There are two developing stories worth noting about the state of initiatives to do the right thing in the mobile space. The first is that the GSM Association or the GSMA has announced that it is working with the Climate Group to find ways that the mobile telecommunications industry can help to reduce waste and cut carbon emissions.
This is of course not a new move. For years I’ve covered recycling efforts, and practically since mobile phones took off in the mid-1990s there have been solid efforts to collect and recycle phones. The problem is that in the past many retailers actually took the phones as trade-ins and offered discounts on new handsets. That doesn’t happen as much, and it isn’t uncommon to go get a new phone and to come home with the old mobile “just in case.”
Thus, it might not be uncommon to have a drawer full of older mobile phones. So we still need to go a step further in recycling. As I’ve reported previously, users should consider donating phones to women’s shelters, churches or other groups that could pass on the phones to those in need.
But the GSMA’s new Green Manifesto is also looking at more pressing environmental concerns as well. According to the group, they have clear goals that include:
Reducing the total global greenhouse gas emissions per connection by 40% by 2020 compared to 2009. The intended result is ‘carbon neutral’ growth; as the number of mobile connections rises, total emissions will remain constant at 245 megatonnes of carbon dioxide equivalent.
Working with manufacturers to reduce the energy consumed by a typical mobile handset by 40% by 2020.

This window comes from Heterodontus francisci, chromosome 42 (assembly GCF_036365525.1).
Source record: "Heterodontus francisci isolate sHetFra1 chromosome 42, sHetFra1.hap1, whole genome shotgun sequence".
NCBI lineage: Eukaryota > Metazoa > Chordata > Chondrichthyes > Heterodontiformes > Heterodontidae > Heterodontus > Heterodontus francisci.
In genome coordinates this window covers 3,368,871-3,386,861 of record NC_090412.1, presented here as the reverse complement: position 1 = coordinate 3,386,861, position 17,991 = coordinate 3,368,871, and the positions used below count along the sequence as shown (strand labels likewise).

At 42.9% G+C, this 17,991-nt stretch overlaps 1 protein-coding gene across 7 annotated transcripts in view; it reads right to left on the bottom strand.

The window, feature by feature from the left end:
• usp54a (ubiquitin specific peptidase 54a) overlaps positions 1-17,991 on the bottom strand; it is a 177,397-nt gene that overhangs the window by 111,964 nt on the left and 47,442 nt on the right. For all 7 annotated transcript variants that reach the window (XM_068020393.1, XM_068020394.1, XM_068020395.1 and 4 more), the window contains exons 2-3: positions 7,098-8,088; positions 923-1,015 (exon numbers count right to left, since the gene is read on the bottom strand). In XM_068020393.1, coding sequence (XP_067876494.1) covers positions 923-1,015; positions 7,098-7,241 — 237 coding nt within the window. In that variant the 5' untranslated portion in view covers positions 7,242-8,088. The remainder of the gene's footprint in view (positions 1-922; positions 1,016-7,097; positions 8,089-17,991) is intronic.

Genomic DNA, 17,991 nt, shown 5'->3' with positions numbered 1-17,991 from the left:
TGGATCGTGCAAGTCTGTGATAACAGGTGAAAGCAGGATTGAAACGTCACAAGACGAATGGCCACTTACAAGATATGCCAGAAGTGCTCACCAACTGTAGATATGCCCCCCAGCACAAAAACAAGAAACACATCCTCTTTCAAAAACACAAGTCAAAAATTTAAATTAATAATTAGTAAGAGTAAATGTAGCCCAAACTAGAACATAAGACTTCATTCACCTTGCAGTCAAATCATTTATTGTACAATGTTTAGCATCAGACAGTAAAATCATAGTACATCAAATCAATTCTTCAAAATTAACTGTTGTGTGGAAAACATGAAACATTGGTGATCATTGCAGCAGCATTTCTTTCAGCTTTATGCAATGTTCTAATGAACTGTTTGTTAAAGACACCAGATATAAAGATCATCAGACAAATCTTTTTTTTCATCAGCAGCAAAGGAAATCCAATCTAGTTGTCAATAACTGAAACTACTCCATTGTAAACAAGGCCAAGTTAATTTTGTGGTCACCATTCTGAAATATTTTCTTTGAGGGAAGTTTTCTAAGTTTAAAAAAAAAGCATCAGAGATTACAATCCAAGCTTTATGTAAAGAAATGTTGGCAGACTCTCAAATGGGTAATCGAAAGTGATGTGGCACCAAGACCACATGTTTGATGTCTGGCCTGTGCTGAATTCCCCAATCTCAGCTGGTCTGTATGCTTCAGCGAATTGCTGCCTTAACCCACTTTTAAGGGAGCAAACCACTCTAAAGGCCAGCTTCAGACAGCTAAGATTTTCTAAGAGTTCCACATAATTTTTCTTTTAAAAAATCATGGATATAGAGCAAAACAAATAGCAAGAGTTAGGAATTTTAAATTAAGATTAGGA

Working with network equipment vendors to ensure the lifecycle emissions of network equipment components are reduced by 40% by 2020.
We’ll continue to watch these efforts.
Bill Introduced to Curb Conflict Minerals
Last week Rep. Jim McDermott (D-Wash.) introduced a bill, co-sponsored by Rep. Frank Wolf (R-Virginia) and Barney Frank (D-Mass.) aimed to curb the trade in minerals from conflict zones. But this isn’t the typical “blood diamonds” or “conflict diamonds.” This is the minerals used in many mobile phones, and the bill would help identify where those materials are sourced, giving companies in the United States two years to implement the requirement. The U.S. Trade Representative would report on the compliance from these companies.
The bill, known as the Conflict Minerals Trade Act, would further require companies to use outside auditors to determine whether refiners are also “conflict free.” The minerals include tin ore (cassiterite), tantalite (coltan), tungsten (a source derived from wolframite), as well as gold. These are all commonly used in mobile phones and laptop computers, among other portable devices and gadgets.
A coalition of international nonprofit organizations (full list available online) also issued a jointed statement regarding this bill:
“We welcome the introduction of the Conflict Minerals Trade Act of 2009 in the United States House of Representatives by Congressman Jim McDermott (D-Washington), with support from Barney Frank (D-Massachusetts) and Frank Wolf (R-Virginia). This bill would help develop the means to ensure that the multimillion dollar trade in minerals from eastern Congo stops financing the world’s deadliest conflict since World War II.”
As with the green efforts, we will continue to watch and report on the Conflict Minerals Trade Act.